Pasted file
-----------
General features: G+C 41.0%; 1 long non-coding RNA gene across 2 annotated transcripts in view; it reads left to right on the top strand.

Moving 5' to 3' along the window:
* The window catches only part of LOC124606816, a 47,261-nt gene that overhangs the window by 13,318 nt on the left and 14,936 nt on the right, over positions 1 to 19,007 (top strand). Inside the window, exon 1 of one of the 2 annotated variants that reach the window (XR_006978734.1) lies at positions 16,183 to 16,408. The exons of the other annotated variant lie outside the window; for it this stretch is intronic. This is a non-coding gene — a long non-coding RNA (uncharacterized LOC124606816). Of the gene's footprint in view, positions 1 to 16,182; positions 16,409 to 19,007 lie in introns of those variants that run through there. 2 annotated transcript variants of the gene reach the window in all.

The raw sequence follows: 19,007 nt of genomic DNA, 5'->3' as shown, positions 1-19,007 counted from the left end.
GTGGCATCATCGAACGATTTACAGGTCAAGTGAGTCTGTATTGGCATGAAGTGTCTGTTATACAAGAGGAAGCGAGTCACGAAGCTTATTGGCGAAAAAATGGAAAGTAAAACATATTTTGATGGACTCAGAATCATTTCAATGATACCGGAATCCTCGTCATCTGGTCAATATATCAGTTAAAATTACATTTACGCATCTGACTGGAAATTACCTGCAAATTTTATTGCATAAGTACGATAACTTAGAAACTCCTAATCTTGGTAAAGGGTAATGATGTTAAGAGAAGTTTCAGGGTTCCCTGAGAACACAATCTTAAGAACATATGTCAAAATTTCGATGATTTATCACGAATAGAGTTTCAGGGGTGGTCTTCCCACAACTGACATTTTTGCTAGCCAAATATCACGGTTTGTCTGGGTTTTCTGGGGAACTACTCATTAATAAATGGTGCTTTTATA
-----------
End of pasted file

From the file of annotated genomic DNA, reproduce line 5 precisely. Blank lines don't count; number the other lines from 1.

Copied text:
GTGGCATCATCGAACGATTTACAGGTCAAGTGAGTCTGTATTGGCATGAAGTGTCTGTTATACAAGAGGAAGCGAGTCACGAAGCTTATTGGCGAAAAAATGGAAAGTAAAACATATTTTGATGGACTCAGAATCATTTCAATGATACCGGAATCCTCGTCATCTGGTCAATATATCAGTTAAAATTACATTTACGCATCTGACTGGAAATTACCTGCAAATTTTATTGCATAAGTACGATAACTTAGAAACTCCTAATCTTGGTAAAGGGTAATGATGTTAAGAGAAGTTTCAGGGTTCCCTGAGAACACAATCTTAAGAACATATGTCAAAATTTCGATGATTTATCACGAATAGAGTTTCAGGGGTGGTCTTCCCACAACTGACATTTTTGCTAGCCAAATATCACGGTTTGTCTGGGTTTTCTGGGGAACTACTCATTAATAAATGGTGCTTTTATA